• The test failure does not result from misuse of the vehicle or a failure to follow the manufacturers' written maintenance instructions; and
  • You present the vehicle to a warranty-authorized manufacturer representative, along with evidence of the emission test failure, during the warranty period.

California Emissions Coverage

Vehicles with California emissions equipment have an additional separate warranty mandated by the state of California of 7 years / 70,000 miles from when the vehicle is first put into service, whichever comes first and regardless of ownership. This warranty covers many more parts than the federal warranty. There are also some vehicles that have emission parts covered well beyond the 8 years / 80,000 miles afforded by the Federal Emissions Warranty.

Think of the California Emissions Warranty as a second extended warranty in additional to the Federal Emissions Warranty.

Components listed under the Federal Emissions Warranty

There are a number of parts and systems in today's vehicles that qualify as emissions-related parts. These parts and components are listed below. Keep in mind that new systems may be added since vehicles are constantly evolving.

  • Air system controls
  • Catalytic converters
  • Distributor and distributor components
  • Electronic fuel injection system and injectors
  • Evaporative-emission canister and controls
  • Exhaust manifold
  • Exhaust gas recirculation valve and control system
  • Exhaust pipes (between exhaust manifold and catalyst)
  • Fuel cap and tank assembly
  • Pump and fuel lines
  • Ignition coil and ignition module
  • Intake manifold
  • On-board diagnostic-system components
  • Oxygen sensors
  • Positive crankcase-ventilation (PCV) valve or orifice
  • Powertrain control module
  • Secondary ignition wires
  • Spark plugs
  • Throttle body
  • Transmission-control module
  • Vacuum hoses, clamps, and fittings, as well as tubing used for these components
  • Vacuum, temperature, altitude, speed, time-sensitive valves, sensors, and switches used in these components and systems.
  • For details about which components may be covered, consult your vehicle's warranty manual, consult your dealer or contact your vehicle manufacturer.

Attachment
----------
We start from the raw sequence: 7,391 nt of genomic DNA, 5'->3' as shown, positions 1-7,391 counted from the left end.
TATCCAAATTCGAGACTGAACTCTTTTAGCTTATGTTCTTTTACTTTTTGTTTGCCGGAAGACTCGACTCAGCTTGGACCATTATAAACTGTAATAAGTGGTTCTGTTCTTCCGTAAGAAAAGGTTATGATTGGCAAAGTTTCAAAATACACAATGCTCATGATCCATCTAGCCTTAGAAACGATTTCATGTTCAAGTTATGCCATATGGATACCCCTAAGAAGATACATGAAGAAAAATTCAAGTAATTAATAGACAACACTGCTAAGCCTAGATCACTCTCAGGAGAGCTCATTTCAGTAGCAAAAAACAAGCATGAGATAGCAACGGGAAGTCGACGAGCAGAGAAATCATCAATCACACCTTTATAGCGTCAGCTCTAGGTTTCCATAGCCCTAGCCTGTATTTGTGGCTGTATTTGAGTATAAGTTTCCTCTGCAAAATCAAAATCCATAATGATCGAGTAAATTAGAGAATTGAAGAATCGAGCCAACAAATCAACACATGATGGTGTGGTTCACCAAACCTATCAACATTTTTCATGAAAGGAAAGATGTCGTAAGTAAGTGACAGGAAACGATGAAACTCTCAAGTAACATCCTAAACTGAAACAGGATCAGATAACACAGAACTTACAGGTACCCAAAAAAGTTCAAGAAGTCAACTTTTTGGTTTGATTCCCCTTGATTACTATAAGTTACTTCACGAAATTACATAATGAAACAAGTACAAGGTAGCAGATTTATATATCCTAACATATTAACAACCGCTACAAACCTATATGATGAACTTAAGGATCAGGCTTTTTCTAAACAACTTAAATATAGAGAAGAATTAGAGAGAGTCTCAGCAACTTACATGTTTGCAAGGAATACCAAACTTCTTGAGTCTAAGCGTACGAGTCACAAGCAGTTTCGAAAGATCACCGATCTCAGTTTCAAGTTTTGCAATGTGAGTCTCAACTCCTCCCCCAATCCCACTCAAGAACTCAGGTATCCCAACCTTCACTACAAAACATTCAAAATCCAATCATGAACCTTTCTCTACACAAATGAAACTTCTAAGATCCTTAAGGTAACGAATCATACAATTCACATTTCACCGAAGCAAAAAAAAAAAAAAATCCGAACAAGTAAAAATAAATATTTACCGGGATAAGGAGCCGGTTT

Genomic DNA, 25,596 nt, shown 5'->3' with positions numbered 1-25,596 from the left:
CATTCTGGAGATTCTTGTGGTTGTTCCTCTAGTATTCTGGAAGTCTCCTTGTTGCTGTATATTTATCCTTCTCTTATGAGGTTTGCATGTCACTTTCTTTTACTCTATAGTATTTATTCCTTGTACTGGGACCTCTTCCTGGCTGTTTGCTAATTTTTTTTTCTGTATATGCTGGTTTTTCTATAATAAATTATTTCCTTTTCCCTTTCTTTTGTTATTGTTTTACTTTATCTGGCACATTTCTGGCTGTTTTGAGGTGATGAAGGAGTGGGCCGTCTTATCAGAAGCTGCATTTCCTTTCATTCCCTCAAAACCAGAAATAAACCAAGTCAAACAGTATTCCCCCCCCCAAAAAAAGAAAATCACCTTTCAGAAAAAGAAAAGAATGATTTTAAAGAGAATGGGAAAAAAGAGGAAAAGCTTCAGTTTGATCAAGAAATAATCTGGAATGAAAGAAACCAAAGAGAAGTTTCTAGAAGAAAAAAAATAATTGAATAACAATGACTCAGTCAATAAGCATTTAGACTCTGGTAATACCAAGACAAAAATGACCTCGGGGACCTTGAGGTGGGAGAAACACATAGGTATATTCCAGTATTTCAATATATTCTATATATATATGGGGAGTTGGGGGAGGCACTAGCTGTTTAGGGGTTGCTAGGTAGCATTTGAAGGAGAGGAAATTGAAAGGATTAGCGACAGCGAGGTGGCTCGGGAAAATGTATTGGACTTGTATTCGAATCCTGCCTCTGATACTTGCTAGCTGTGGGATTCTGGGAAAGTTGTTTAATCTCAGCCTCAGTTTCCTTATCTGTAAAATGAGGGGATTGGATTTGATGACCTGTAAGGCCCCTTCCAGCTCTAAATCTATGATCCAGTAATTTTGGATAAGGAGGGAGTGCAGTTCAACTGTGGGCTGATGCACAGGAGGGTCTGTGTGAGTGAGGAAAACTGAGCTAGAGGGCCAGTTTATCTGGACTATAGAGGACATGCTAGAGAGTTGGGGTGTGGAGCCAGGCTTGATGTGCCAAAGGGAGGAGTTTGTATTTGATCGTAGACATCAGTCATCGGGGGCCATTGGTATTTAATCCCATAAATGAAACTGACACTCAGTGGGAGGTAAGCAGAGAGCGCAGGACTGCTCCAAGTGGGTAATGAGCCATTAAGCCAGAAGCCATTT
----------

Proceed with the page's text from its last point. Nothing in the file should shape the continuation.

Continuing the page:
Private companies May Say You Have No Warranty

It's common for many vehicle owners to avoid using the dealer for repairs and instead use third-party repair shops. But keep in mind that your local mechanic is under no obligation to tell you that you may have a warranty for a particular problem. Some shops may even tell you that if your check engine light comes on after your bumper-to-bumper warranty expires that you have no choice but to pay for the repair, which isn't necessarily true. While there is a chance you may end up having to fork out some cash for the repair, there is also a chance you'll have the repair performed free of charge if you have a covered emissions component that failed. But you can only receive warranty repairs through your dealer, so it may be a good idea to have your vehicle inspected at the dealer each year. The dealership will tell you if a failure to pass the emissions test is a result of a failure by a part covered under warranty.

How Do I Find Out If My Vehicle Is Covered?

The easiest way to find out if an emission component is covered under warranty is to contact your local dealer. The dealer can look up warranty information, including any additional warranties that may have been added to the vehicle since it was manufactured. You will need to provide your Vehicle Identification Number (VIN). Keep in mind that the dealer will have to verify the cause of an emissions failure before any work will be performed.